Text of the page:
Are you a five-forces disciple or a blue-ocean enthusiast? I.e. Do you try to dominate existing markets or try to create new ones?
Basic economics models state that if an industry is profitable then new companies will enter the market and increase competition, thus driving down profits to marginal cost (where everyone more or less breaks even).
Researchers Andrew Burke, André van Stel, and Roy Thurik looked at entire industries to find out if an innovation strategy or a competitive strategy is best. In the blue ocean approach creating a new market would attract consumers over the long term, industry profits and the number of vendors would both steadily increase. If however, firm profitability went down as the number of firms went up you’d know companies focused on competition would outperform those setting their sights on blue oceans.
The study looked at profits and numbers of vendors for 41 shop types over a 19-year period (1982–2000) and found that evidence that blue-ocean strategy is sustainable. In more than half the shop types, average firm profits and the number of firms were positively related.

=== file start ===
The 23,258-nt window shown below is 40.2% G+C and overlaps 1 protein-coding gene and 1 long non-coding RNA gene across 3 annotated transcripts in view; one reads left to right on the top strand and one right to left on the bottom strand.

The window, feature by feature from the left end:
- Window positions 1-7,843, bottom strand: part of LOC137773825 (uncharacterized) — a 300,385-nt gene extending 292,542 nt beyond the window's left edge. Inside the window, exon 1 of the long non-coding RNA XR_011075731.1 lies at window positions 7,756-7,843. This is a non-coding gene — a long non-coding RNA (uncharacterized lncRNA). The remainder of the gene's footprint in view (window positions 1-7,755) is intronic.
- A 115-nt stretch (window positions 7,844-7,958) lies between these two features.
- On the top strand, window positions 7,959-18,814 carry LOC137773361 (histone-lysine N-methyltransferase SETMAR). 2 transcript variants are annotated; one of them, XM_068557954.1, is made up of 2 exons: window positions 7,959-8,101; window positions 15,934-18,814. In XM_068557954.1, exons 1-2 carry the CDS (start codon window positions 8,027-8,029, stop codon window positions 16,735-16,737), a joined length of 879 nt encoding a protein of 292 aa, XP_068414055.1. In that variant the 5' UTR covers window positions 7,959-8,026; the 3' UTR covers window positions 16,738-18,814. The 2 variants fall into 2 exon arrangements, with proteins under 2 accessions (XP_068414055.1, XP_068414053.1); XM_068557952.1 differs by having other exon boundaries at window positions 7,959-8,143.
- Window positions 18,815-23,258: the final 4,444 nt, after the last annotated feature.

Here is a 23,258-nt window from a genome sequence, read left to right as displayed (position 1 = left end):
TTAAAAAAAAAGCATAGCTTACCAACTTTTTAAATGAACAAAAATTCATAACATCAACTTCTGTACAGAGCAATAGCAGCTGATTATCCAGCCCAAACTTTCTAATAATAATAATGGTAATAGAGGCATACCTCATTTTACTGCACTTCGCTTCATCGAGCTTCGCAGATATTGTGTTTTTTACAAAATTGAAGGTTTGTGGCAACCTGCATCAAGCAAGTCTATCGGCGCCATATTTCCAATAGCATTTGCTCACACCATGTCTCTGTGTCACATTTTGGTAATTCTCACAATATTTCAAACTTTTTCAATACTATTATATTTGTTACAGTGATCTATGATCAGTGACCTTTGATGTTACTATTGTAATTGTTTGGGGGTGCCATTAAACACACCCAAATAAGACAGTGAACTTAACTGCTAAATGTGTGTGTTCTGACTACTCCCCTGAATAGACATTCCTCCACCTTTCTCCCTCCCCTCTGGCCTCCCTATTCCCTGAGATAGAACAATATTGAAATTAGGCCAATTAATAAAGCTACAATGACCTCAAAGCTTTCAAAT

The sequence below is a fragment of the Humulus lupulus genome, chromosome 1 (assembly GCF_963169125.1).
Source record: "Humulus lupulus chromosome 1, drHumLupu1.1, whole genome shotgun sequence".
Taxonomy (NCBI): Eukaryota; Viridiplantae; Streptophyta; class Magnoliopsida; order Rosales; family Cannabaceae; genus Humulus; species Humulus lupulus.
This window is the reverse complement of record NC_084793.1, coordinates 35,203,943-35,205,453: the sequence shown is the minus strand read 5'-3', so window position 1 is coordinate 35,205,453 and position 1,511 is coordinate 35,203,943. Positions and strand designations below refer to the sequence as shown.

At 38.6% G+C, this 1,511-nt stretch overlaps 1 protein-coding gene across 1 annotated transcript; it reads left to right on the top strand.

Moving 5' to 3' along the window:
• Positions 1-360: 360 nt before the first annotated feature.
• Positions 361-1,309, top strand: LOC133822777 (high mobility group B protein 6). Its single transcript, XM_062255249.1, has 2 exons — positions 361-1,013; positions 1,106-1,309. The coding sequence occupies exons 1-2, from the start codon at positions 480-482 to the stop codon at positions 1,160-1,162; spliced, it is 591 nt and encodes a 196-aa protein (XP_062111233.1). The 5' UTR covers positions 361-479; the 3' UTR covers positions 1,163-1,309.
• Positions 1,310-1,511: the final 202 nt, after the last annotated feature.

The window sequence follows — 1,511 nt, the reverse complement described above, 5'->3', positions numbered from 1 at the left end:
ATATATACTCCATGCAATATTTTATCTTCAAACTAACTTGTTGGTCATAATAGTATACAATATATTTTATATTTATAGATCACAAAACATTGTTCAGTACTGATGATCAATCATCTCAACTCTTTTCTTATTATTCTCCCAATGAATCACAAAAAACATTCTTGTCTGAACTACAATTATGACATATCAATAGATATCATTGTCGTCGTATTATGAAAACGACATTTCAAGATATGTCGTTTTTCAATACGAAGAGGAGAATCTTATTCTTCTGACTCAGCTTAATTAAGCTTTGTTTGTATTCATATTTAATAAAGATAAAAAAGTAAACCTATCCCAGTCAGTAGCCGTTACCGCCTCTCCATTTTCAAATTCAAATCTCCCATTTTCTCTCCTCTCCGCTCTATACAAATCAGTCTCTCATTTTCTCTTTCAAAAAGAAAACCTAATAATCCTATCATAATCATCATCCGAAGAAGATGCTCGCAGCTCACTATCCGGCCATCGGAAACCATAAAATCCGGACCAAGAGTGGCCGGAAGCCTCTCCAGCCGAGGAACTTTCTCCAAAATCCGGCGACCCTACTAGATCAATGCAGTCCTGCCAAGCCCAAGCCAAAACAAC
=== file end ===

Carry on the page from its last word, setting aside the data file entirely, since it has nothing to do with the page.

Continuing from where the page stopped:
Although it would be foolish to dismiss competitive strategy altogether the study shows that competition eventually erodes the profits from innovation, but it is a slow process requiring 15 years or so, which suggests that it takes the better part of a generation for the blue-ocean approach to yield to competitive strategy.
This study suggests that businesses should consider a blend of the two approaches. For instance, by slowing down profit erosion with an effective competitive strategy for an existing market, they can increase the funds available for blue ocean investments and thus their chances of finding an untapped market with plenty of consumers.